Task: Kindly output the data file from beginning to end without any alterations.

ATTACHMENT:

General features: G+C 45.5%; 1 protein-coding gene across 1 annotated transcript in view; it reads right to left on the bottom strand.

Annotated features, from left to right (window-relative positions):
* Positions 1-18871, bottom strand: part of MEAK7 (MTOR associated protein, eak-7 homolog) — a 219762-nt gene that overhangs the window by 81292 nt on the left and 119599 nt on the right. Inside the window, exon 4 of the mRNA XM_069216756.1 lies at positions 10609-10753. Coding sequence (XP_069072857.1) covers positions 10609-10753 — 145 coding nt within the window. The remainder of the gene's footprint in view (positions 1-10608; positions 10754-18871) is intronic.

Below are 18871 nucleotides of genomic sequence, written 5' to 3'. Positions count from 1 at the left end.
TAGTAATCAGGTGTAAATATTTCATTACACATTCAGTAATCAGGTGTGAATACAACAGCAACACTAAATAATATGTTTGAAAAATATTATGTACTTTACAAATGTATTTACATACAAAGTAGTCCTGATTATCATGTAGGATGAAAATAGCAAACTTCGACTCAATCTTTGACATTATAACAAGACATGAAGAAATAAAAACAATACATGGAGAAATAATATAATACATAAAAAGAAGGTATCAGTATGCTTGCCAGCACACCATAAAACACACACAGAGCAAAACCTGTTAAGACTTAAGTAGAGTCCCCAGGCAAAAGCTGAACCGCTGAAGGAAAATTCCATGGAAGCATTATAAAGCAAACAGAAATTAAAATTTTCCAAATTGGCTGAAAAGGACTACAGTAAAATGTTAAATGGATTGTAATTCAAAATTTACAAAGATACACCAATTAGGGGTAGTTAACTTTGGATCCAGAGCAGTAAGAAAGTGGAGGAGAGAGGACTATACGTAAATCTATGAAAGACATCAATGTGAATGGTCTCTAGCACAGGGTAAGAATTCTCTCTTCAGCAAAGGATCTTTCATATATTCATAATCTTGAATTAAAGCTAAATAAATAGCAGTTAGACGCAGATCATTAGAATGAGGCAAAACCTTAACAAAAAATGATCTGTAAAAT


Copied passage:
General features: G+C 45.5%; 1 protein-coding gene across 1 annotated transcript in view; it reads right to left on the bottom strand.

Annotated features, from left to right (window-relative positions):
* Positions 1-18871, bottom strand: part of MEAK7 (MTOR associated protein, eak-7 homolog) — a 219762-nt gene that overhangs the window by 81292 nt on the left and 119599 nt on the right. Inside the window, exon 4 of the mRNA XM_069216756.1 lies at positions 10609-10753. Coding sequence (XP_069072857.1) covers positions 10609-10753 — 145 coding nt within the window. The remainder of the gene's footprint in view (positions 1-10608; positions 10754-18871) is intronic.

Below are 18871 nucleotides of genomic sequence, written 5' to 3'. Positions count from 1 at the left end.
TAGTAATCAGGTGTAAATATTTCATTACACATTCAGTAATCAGGTGTGAATACAACAGCAACACTAAATAATATGTTTGAAAAATATTATGTACTTTACAAATGTATTTACATACAAAGTAGTCCTGATTATCATGTAGGATGAAAATAGCAAACTTCGACTCAATCTTTGACATTATAACAAGACATGAAGAAATAAAAACAATACATGGAGAAATAATATAATACATAAAAAGAAGGTATCAGTATGCTTGCCAGCACACCATAAAACACACACAGAGCAAAACCTGTTAAGACTTAAGTAGAGTCCCCAGGCAAAAGCTGAACCGCTGAAGGAAAATTCCATGGAAGCATTATAAAGCAAACAGAAATTAAAATTTTCCAAATTGGCTGAAAAGGACTACAGTAAAATGTTAAATGGATTGTAATTCAAAATTTACAAAGATACACCAATTAGGGGTAGTTAACTTTGGATCCAGAGCAGTAAGAAAGTGGAGGAGAGAGGACTATACGTAAATCTATGAAAGACATCAATGTGAATGGTCTCTAGCACAGGGTAAGAATTCTCTCTTCAGCAAAGGATCTTTCATATATTCATAATCTTGAATTAAAGCTAAATAAATAGCAGTTAGACGCAGATCATTAGAATGAGGCAAAACCTTAACAAAAAATGATCTGTAAAAT